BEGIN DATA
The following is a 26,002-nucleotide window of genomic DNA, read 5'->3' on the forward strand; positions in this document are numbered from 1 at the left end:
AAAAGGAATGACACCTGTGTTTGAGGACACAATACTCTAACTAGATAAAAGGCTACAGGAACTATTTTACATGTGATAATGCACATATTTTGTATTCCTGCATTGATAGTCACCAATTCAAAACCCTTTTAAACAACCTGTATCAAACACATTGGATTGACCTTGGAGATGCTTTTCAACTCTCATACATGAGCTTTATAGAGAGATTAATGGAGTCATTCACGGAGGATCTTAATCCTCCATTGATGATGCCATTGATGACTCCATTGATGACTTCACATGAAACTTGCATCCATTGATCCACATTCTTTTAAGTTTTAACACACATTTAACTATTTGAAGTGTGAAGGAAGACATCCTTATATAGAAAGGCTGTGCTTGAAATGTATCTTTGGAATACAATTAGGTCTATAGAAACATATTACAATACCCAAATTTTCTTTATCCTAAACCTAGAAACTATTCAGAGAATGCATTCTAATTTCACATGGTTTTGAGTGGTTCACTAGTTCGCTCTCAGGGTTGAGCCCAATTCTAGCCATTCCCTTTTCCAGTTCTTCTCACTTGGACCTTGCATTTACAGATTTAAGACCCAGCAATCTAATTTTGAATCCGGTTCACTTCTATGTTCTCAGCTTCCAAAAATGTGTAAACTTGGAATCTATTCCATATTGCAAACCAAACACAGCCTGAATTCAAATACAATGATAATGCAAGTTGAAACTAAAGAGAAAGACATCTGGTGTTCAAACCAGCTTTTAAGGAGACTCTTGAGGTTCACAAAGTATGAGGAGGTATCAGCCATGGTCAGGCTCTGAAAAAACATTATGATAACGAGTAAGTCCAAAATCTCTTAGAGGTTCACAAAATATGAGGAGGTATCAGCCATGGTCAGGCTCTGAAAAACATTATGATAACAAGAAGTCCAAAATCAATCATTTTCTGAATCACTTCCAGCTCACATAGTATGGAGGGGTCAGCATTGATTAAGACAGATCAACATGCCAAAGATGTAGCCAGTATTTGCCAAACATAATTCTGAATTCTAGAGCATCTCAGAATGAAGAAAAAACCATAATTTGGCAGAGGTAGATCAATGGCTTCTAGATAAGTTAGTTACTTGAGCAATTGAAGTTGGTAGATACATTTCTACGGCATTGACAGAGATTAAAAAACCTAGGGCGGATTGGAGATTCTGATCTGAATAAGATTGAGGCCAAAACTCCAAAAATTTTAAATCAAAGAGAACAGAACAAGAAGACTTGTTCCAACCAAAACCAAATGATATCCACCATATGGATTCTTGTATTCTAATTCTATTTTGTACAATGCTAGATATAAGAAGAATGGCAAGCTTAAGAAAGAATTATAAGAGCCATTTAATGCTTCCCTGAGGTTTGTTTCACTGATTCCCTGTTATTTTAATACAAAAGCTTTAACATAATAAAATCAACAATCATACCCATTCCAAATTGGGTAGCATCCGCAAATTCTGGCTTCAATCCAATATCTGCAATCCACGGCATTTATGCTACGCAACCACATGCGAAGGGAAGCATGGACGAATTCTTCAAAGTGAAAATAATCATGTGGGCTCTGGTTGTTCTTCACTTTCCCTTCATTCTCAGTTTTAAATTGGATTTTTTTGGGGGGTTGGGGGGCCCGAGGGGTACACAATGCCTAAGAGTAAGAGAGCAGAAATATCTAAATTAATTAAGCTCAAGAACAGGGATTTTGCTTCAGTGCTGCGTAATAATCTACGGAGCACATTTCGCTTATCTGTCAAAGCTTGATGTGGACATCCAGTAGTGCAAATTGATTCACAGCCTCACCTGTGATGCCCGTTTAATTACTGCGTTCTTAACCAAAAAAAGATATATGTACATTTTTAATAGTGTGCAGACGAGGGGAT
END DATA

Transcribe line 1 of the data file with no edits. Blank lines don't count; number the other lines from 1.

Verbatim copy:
The following is a 26,002-nucleotide window of genomic DNA, read 5'->3' on the forward strand; positions in this document are numbered from 1 at the left end: